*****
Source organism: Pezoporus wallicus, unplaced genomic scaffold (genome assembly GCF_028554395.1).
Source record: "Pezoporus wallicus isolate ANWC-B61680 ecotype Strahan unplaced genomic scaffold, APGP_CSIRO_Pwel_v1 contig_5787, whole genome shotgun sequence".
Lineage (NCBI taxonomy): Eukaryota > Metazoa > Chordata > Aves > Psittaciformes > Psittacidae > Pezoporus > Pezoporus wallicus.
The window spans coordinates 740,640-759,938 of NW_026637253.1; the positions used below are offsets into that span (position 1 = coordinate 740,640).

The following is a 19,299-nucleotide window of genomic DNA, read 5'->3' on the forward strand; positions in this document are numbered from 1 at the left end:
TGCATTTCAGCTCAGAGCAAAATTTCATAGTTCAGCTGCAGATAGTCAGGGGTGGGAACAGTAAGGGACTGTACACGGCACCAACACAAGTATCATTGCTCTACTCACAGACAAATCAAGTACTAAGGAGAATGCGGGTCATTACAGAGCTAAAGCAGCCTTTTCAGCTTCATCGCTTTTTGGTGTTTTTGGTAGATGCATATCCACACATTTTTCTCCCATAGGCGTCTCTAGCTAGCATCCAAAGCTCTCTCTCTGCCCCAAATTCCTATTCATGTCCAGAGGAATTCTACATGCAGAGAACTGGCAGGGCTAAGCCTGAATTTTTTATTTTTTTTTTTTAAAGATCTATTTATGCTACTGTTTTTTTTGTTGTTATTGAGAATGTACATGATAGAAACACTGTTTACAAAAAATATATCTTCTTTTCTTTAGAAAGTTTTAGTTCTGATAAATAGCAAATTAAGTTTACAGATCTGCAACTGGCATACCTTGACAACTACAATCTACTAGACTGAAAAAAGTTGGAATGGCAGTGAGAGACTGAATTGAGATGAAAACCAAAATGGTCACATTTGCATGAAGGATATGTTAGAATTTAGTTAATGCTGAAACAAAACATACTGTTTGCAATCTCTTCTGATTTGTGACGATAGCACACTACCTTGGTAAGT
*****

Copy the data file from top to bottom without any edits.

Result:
Source organism: Pezoporus wallicus, unplaced genomic scaffold (genome assembly GCF_028554395.1).
Source record: "Pezoporus wallicus isolate ANWC-B61680 ecotype Strahan unplaced genomic scaffold, APGP_CSIRO_Pwel_v1 contig_5787, whole genome shotgun sequence".
Lineage (NCBI taxonomy): Eukaryota > Metazoa > Chordata > Aves > Psittaciformes > Psittacidae > Pezoporus > Pezoporus wallicus.
The window spans coordinates 740,640-759,938 of NW_026637253.1; the positions used below are offsets into that span (position 1 = coordinate 740,640).

The following is a 19,299-nucleotide window of genomic DNA, read 5'->3' on the forward strand; positions in this document are numbered from 1 at the left end:
TGCATTTCAGCTCAGAGCAAAATTTCATAGTTCAGCTGCAGATAGTCAGGGGTGGGAACAGTAAGGGACTGTACACGGCACCAACACAAGTATCATTGCTCTACTCACAGACAAATCAAGTACTAAGGAGAATGCGGGTCATTACAGAGCTAAAGCAGCCTTTTCAGCTTCATCGCTTTTTGGTGTTTTTGGTAGATGCATATCCACACATTTTTCTCCCATAGGCGTCTCTAGCTAGCATCCAAAGCTCTCTCTCTGCCCCAAATTCCTATTCATGTCCAGAGGAATTCTACATGCAGAGAACTGGCAGGGCTAAGCCTGAATTTTTTATTTTTTTTTTTTAAAGATCTATTTATGCTACTGTTTTTTTTGTTGTTATTGAGAATGTACATGATAGAAACACTGTTTACAAAAAATATATCTTCTTTTCTTTAGAAAGTTTTAGTTCTGATAAATAGCAAATTAAGTTTACAGATCTGCAACTGGCATACCTTGACAACTACAATCTACTAGACTGAAAAAAGTTGGAATGGCAGTGAGAGACTGAATTGAGATGAAAACCAAAATGGTCACATTTGCATGAAGGATATGTTAGAATTTAGTTAATGCTGAAACAAAACATACTGTTTGCAATCTCTTCTGATTTGTGACGATAGCACACTACCTTGGTAAGT